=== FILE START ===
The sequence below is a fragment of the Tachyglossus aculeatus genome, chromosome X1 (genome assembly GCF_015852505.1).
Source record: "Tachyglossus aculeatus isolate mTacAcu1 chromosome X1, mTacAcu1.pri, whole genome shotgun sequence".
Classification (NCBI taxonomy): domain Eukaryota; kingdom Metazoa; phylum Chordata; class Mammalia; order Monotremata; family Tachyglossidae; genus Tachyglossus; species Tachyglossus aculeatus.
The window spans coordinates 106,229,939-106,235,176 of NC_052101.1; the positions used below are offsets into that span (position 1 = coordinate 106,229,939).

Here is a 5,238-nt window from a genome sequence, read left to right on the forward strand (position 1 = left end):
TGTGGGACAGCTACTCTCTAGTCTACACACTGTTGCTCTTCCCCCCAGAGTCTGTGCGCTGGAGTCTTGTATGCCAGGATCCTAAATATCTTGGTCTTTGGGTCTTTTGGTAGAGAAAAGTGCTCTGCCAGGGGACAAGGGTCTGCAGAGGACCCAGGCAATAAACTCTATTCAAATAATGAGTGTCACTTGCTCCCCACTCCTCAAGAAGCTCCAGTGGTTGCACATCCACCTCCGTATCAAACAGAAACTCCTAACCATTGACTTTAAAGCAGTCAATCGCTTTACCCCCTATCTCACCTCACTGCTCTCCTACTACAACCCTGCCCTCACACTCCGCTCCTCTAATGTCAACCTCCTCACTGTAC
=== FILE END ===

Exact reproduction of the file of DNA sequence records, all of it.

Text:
The sequence below is a fragment of the Tachyglossus aculeatus genome, chromosome X1 (genome assembly GCF_015852505.1).
Source record: "Tachyglossus aculeatus isolate mTacAcu1 chromosome X1, mTacAcu1.pri, whole genome shotgun sequence".
Classification (NCBI taxonomy): domain Eukaryota; kingdom Metazoa; phylum Chordata; class Mammalia; order Monotremata; family Tachyglossidae; genus Tachyglossus; species Tachyglossus aculeatus.
The window spans coordinates 106,229,939-106,235,176 of NC_052101.1; the positions used below are offsets into that span (position 1 = coordinate 106,229,939).

Here is a 5,238-nt window from a genome sequence, read left to right on the forward strand (position 1 = left end):
TGTGGGACAGCTACTCTCTAGTCTACACACTGTTGCTCTTCCCCCCAGAGTCTGTGCGCTGGAGTCTTGTATGCCAGGATCCTAAATATCTTGGTCTTTGGGTCTTTTGGTAGAGAAAAGTGCTCTGCCAGGGGACAAGGGTCTGCAGAGGACCCAGGCAATAAACTCTATTCAAATAATGAGTGTCACTTGCTCCCCACTCCTCAAGAAGCTCCAGTGGTTGCACATCCACCTCCGTATCAAACAGAAACTCCTAACCATTGACTTTAAAGCAGTCAATCGCTTTACCCCCTATCTCACCTCACTGCTCTCCTACTACAACCCTGCCCTCACACTCCGCTCCTCTAATGTCAACCTCCTCACTGTAC